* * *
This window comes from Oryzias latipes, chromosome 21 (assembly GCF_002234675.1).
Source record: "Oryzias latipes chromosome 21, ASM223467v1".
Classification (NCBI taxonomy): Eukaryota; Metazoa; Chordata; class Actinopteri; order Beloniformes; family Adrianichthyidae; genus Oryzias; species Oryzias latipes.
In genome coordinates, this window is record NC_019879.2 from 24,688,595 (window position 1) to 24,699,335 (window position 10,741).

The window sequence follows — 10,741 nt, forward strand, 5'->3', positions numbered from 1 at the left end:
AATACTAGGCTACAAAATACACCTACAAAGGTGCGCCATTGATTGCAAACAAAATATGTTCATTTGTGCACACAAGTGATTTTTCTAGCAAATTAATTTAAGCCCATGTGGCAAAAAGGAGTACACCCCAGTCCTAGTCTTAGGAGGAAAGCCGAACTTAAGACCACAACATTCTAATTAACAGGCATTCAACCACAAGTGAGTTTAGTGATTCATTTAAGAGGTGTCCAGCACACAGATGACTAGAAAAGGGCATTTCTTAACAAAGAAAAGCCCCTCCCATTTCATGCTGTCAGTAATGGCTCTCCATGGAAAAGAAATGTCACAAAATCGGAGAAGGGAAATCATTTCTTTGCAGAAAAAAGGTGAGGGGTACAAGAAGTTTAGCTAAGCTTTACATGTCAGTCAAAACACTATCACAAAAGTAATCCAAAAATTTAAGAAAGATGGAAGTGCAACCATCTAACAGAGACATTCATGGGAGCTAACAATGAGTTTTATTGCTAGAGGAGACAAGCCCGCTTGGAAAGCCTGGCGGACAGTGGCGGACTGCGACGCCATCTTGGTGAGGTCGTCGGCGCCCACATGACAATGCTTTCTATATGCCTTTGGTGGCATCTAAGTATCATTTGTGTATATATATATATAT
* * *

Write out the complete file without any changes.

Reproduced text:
This window comes from Oryzias latipes, chromosome 21 (assembly GCF_002234675.1).
Source record: "Oryzias latipes chromosome 21, ASM223467v1".
Classification (NCBI taxonomy): Eukaryota; Metazoa; Chordata; class Actinopteri; order Beloniformes; family Adrianichthyidae; genus Oryzias; species Oryzias latipes.
In genome coordinates, this window is record NC_019879.2 from 24,688,595 (window position 1) to 24,699,335 (window position 10,741).

The window sequence follows — 10,741 nt, forward strand, 5'->3', positions numbered from 1 at the left end:
AATACTAGGCTACAAAATACACCTACAAAGGTGCGCCATTGATTGCAAACAAAATATGTTCATTTGTGCACACAAGTGATTTTTCTAGCAAATTAATTTAAGCCCATGTGGCAAAAAGGAGTACACCCCAGTCCTAGTCTTAGGAGGAAAGCCGAACTTAAGACCACAACATTCTAATTAACAGGCATTCAACCACAAGTGAGTTTAGTGATTCATTTAAGAGGTGTCCAGCACACAGATGACTAGAAAAGGGCATTTCTTAACAAAGAAAAGCCCCTCCCATTTCATGCTGTCAGTAATGGCTCTCCATGGAAAAGAAATGTCACAAAATCGGAGAAGGGAAATCATTTCTTTGCAGAAAAAAGGTGAGGGGTACAAGAAGTTTAGCTAAGCTTTACATGTCAGTCAAAACACTATCACAAAAGTAATCCAAAAATTTAAGAAAGATGGAAGTGCAACCATCTAACAGAGACATTCATGGGAGCTAACAATGAGTTTTATTGCTAGAGGAGACAAGCCCGCTTGGAAAGCCTGGCGGACAGTGGCGGACTGCGACGCCATCTTGGTGAGGTCGTCGGCGCCCACATGACAATGCTTTCTATATGCCTTTGGTGGCATCTAAGTATCATTTGTGTATATATATATATAT